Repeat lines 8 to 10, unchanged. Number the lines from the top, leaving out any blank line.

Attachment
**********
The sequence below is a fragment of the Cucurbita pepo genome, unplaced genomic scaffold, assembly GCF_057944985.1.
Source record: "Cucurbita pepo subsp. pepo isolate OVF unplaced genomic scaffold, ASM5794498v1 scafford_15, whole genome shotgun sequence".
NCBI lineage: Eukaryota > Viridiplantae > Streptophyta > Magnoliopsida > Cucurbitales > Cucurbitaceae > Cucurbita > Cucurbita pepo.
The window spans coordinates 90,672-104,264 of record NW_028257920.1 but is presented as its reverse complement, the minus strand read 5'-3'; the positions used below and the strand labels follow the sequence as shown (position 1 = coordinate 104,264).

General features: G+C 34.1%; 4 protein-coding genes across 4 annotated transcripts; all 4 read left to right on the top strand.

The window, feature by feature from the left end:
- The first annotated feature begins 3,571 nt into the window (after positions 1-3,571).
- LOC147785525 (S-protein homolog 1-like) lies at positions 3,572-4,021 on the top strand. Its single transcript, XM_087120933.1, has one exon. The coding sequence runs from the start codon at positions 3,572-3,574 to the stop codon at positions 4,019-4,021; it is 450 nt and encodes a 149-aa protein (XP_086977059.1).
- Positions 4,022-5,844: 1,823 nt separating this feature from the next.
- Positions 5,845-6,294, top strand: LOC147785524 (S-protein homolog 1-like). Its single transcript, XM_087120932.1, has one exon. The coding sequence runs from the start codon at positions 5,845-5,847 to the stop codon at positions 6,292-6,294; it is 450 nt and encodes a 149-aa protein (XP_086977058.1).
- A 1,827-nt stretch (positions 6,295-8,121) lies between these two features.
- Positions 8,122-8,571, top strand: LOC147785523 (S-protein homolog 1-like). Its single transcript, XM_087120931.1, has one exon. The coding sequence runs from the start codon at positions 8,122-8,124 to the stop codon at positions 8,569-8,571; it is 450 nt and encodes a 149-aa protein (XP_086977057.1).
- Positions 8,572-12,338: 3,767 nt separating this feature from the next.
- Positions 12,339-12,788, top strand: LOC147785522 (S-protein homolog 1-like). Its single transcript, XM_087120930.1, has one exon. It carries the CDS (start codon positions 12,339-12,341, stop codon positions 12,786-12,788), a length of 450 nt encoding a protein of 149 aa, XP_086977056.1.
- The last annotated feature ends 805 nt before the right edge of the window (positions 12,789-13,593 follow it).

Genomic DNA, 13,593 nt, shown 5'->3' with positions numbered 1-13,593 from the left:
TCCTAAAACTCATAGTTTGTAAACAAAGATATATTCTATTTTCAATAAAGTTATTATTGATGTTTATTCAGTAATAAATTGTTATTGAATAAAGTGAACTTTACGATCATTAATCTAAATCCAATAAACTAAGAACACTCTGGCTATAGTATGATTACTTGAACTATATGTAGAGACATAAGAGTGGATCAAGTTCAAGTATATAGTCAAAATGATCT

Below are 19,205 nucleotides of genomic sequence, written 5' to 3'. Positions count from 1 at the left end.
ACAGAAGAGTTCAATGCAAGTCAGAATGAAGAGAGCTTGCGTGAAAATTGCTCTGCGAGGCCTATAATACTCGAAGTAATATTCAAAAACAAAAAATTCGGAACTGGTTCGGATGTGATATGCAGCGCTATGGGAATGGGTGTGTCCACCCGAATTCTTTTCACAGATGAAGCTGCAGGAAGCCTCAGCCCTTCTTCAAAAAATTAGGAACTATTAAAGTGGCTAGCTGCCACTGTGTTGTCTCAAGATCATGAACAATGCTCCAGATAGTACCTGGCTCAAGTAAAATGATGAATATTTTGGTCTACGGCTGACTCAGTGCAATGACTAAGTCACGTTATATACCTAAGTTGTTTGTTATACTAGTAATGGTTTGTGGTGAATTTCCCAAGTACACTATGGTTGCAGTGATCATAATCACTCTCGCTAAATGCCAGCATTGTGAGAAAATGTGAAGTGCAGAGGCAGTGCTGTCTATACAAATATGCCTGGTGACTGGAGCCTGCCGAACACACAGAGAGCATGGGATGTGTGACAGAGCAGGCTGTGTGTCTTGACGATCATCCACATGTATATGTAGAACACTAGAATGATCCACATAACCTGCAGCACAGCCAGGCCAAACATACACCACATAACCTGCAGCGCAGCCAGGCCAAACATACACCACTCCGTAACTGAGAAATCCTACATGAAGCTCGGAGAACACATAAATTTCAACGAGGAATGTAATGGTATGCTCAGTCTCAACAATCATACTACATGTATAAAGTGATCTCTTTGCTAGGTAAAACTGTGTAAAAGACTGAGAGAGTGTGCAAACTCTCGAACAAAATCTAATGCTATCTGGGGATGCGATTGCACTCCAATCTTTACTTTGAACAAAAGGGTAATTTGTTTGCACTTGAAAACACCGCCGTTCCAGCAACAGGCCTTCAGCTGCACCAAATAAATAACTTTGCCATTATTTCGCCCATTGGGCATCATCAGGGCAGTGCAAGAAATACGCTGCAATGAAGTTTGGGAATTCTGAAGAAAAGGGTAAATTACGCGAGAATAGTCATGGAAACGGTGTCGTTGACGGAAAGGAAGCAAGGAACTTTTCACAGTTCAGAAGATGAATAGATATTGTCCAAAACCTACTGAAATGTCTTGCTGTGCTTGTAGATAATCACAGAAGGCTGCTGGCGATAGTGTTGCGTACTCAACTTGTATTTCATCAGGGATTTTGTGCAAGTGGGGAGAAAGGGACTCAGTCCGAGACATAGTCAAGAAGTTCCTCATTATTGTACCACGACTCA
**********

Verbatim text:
- LOC147785525 (S-protein homolog 1-like) lies at positions 3,572-4,021 on the top strand. Its single transcript, XM_087120933.1, has one exon. The coding sequence runs from the start codon at positions 3,572-3,574 to the stop codon at positions 4,019-4,021; it is 450 nt and encodes a 149-aa protein (XP_086977059.1).
- Positions 4,022-5,844: 1,823 nt separating this feature from the next.
- Positions 5,845-6,294, top strand: LOC147785524 (S-protein homolog 1-like). Its single transcript, XM_087120932.1, has one exon. The coding sequence runs from the start codon at positions 5,845-5,847 to the stop codon at positions 6,292-6,294; it is 450 nt and encodes a 149-aa protein (XP_086977058.1).